Apparently, you’re supposed to
1. Grab the nearest book.
2. Open the book to page 123.
3. Find the fifth sentence.
4. Post the text of the next 3 sentences on your blog along with these instructions.
5. Don’t you dare dig for that “cool” or “intellectual” book in your closet! I know you were thinking about it! Just pick up whatever is closest.
What’s amusing about that is the only book within reach of my computer right now doesn’t even belong to me; it’s a copy of The Gnostic Gospels, by Elaine Pagels, a history of Gnosticism.
The fifth sentence on page 123 reads, “For gnostics, exploring the psyche became explicitly what it is for many people today implicitly–a religious quest.”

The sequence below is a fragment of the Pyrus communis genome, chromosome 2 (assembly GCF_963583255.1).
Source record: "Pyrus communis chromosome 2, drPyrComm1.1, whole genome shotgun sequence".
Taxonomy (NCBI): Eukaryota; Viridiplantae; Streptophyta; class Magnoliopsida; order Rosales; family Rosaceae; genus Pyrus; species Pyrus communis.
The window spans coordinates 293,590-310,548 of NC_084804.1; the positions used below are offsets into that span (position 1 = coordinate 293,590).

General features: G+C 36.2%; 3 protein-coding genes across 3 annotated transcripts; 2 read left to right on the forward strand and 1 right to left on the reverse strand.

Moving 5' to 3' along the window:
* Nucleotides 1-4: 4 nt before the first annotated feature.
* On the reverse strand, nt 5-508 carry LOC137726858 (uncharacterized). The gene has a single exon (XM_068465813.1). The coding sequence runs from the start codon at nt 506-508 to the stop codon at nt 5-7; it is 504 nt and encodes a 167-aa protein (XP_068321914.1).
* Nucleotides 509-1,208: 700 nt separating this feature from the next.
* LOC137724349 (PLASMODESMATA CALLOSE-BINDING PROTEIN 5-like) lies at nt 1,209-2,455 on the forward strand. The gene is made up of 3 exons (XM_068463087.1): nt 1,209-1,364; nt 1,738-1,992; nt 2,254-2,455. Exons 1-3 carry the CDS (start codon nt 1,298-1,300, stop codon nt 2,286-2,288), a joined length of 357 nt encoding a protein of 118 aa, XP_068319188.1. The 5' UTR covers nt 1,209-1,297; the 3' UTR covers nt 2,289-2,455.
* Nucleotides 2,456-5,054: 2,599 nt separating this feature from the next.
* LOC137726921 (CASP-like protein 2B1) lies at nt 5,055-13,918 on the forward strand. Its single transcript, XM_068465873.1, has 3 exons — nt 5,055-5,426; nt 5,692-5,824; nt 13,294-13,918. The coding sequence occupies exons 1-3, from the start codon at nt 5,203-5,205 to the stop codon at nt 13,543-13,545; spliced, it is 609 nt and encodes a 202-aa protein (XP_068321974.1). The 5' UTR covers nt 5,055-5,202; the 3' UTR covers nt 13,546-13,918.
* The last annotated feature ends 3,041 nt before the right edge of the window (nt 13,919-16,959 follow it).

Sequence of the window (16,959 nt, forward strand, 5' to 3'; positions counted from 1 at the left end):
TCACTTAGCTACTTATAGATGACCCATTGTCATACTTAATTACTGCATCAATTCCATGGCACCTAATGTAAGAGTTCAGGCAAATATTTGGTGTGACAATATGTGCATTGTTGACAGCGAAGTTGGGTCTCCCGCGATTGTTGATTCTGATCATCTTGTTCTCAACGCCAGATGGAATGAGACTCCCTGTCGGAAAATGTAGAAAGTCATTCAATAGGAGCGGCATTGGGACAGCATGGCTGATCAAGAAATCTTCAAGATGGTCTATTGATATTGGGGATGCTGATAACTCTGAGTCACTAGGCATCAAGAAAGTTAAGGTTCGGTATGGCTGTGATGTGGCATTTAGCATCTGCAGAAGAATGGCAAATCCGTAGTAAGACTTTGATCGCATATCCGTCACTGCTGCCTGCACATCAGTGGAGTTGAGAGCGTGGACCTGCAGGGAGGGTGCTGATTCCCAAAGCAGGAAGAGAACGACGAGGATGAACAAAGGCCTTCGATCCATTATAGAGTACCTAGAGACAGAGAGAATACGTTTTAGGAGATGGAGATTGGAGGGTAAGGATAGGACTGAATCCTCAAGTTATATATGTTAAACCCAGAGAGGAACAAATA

In the view of one particular sect of Gnostics, the “Valentinians,” human beings are on the top of the divine pecking order, because human beings create the language of theology, and religious expression, without which the will of God can’t be known. Which is kind of an interesting way to look at religion, when it comes right down to it, though I somehow suspect exactly the same moral lesson could probably be drawn had the book closest to hand been one of the Calvin & Hobbes anthologies we have kicking around the place.